Modern People Skills Reminders for Social Media Greatness #peopleskills
by Kate Nasser | 21 Comments »
Modern People Skills: Great Tips for Social Media Communication
Social media presents many challenges in communication. Perhaps the greatest challenge is that we are communicating with millions of people who don’t know us.
As we express our opinion to strangers we run head on into the challenge of first — and lasting — impressions. A negative tweet never really disappears from people’s view of us. The good news is that modern people skills can easily handle these challenges.
Modern People Skills Reminders for Social Media Greatness
Modern people skills apply the value of traditional civility to modern day communication challenges.
Create and preserve a positive authentic image!
- If it sounds like an order, it can turn people off. When we add the word please, it becomes a request.
- If a connection’s general behavior is a bother, we have the choice to unfollow/unfriend them. This may be a better choice than issuing them an order that everyone sees. One Twitter connection tweeted at me, stop tweeting quotes about …! Everyone could see his command. What impression of him does it create and leave with all those who read it?
- Many people see sarcasm as a form of anger. The less they know us, the greater the chance they see it this way when it’s directed at them. This traditional belief applies to modern people skills: If we can’t say something in a civil way, don’t say it now.
- Questioning people’s motives — even with formality — can sound accusatory. “May I inquire as to why you are doing this?” sets a condescending tone requesting justification. A more relaxed question can get the same information while projecting a positive image, “I’d like to understand this better. Can we chat or email about it?” Easy does it! Modern people skills honor everyone’s need for care and consideration.
- Stating opinion as fact can leave a negative impression; stating opinion as opinion can invite a healthy positive exchange of opinions! Mutual respect is still a key part of modern people skills.
- We leave a positive impression by owning our own feelings instead of assigning them to others. Statements like, “You are trying to discredit my opinion” can come across as insecure and childish. In the words of Eleanor Roosevelt: “Nobody can make you feel inferior without your consent.” If people are discussing and debating your opinion, engage in the discussion by creatively restating it and positively conversing with others.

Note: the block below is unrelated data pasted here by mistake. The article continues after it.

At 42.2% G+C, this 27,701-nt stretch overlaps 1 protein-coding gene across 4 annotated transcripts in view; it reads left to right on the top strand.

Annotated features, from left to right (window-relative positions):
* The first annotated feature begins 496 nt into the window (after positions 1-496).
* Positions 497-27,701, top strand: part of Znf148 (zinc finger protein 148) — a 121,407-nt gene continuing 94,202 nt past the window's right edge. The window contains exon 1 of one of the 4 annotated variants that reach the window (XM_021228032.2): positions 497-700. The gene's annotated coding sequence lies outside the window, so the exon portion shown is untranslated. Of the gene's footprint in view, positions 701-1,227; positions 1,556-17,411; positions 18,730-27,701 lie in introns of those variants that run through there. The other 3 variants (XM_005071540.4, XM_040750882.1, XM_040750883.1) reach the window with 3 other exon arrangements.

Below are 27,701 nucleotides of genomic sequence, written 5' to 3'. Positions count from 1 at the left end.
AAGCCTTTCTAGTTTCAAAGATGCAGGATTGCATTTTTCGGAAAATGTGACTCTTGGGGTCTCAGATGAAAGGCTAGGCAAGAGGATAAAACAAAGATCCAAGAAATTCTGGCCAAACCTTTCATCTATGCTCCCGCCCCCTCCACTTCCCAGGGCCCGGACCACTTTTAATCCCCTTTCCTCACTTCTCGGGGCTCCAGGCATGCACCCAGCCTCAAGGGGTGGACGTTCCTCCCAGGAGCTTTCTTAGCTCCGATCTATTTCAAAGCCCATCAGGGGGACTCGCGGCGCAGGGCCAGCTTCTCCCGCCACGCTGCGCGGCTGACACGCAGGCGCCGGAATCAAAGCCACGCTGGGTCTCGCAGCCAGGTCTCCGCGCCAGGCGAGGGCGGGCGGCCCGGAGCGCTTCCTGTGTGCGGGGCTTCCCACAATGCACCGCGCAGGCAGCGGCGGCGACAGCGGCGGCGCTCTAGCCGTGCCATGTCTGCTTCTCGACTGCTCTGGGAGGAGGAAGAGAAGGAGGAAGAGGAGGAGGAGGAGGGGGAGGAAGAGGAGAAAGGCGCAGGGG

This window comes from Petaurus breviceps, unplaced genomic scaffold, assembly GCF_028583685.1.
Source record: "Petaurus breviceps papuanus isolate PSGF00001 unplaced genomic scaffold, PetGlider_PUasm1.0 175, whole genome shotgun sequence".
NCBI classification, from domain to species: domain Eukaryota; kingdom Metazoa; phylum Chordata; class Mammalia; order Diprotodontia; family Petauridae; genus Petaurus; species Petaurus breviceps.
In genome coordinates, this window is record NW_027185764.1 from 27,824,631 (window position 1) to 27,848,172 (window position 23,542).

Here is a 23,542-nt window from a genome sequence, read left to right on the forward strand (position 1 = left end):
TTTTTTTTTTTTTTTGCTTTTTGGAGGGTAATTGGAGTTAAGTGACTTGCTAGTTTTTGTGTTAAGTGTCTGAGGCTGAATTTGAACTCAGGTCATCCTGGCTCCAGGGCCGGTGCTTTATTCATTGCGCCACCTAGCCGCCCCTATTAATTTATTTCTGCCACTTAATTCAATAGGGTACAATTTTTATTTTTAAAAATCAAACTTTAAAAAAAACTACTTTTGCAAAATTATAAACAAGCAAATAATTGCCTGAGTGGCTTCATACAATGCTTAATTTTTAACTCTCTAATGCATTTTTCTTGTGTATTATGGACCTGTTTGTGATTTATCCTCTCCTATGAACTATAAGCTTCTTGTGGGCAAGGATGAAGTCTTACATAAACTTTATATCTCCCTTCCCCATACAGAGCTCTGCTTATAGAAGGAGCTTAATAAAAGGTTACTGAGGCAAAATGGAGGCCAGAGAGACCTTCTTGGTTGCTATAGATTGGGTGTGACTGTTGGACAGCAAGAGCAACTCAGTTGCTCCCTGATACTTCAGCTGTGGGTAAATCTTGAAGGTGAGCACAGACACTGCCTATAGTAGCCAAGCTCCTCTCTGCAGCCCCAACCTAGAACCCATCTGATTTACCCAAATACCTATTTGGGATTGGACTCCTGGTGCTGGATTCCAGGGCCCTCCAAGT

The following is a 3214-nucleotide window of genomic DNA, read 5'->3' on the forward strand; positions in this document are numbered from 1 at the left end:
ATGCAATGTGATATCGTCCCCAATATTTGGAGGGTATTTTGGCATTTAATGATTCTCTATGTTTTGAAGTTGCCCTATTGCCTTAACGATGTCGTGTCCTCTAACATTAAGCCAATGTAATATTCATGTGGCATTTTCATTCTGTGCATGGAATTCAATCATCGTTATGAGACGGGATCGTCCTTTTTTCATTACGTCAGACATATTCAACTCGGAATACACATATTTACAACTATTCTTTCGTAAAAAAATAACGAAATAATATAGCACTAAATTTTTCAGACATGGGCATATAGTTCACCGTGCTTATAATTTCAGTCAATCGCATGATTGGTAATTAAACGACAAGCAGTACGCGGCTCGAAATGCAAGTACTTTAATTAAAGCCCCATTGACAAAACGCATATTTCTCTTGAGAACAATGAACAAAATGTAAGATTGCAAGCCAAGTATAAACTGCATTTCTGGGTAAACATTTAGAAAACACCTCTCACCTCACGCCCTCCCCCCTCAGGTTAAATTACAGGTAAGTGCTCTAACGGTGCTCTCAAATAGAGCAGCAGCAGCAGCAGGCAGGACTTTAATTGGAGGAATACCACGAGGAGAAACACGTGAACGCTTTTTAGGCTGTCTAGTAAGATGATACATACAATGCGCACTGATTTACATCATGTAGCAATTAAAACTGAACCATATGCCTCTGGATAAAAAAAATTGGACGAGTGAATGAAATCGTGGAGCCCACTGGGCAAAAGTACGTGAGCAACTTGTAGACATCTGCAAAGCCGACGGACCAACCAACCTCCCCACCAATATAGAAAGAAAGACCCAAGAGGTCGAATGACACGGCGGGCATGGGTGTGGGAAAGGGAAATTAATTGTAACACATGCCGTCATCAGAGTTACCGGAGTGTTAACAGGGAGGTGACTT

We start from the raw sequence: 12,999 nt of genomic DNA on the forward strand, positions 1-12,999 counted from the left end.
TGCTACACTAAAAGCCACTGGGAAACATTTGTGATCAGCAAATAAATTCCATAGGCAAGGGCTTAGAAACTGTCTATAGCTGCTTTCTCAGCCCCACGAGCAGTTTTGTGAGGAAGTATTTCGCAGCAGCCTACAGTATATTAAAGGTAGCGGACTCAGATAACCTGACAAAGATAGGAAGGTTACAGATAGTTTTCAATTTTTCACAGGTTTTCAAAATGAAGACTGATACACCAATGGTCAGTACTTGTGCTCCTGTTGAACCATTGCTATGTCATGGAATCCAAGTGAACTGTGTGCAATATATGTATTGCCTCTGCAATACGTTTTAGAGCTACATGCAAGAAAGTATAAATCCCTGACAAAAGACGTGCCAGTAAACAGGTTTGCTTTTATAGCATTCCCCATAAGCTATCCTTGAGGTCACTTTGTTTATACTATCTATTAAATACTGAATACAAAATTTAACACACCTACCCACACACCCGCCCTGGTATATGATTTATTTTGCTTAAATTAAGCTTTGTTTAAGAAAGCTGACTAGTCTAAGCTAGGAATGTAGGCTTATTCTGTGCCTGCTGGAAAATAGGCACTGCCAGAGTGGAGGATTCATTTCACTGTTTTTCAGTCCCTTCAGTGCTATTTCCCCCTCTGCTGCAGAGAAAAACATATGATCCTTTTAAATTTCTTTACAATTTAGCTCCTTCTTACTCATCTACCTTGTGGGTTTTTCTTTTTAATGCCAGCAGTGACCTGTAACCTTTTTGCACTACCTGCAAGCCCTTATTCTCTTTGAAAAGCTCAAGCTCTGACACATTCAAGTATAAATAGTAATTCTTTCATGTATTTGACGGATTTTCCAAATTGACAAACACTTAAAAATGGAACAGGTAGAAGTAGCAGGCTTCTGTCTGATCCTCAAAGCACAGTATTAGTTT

- People see listening and discussing as a positive sign of strength and openness. Arguing, bashing, and condemning can leave scars on those bashed — and on our image — for a very long time.
- Take extra care in the early days of building relationships. Don’t assume that strangers will see complete frankness in a good light. It is actually a privilege others give us as we earn their trust.
Relationships and the trust they build give interpersonal context to what is said. Without those preexisting relationships, raw authenticity can come across as rude, self-absorbed, boorish, rigid, disagreeable, and even bullying.
- Many would like to believe that authenticity — at any length — wins the day. Some go even further and claim that civility and authenticity are at odds. They aren’t. Modern people skills reminder: We can be authentic and civil at the same time!
Civility provides a cushion of respect that enables listening and acceptance of an authentic honest message. Bluntness provides no cushion and our image can come crashing down! Modern people skills reminder: Words can woo or wound; create bonds, not scars.
From my professional experience to your success,
Kate Nasser, The People Skills Coach™
Honesty May Hurt but Blunt Burns Forever
7 Steps From Brutally Blunt to Helpfully Honest
©2012-2013 Kate Nasser, CAS, Inc. Somerville, NJ. I appreciate your sharing the link to this post on your social streams. However, if you want to re-post or republish the content of this post, please email email@example.com for permission and guidelines. Thank you for respecting intellectual capital.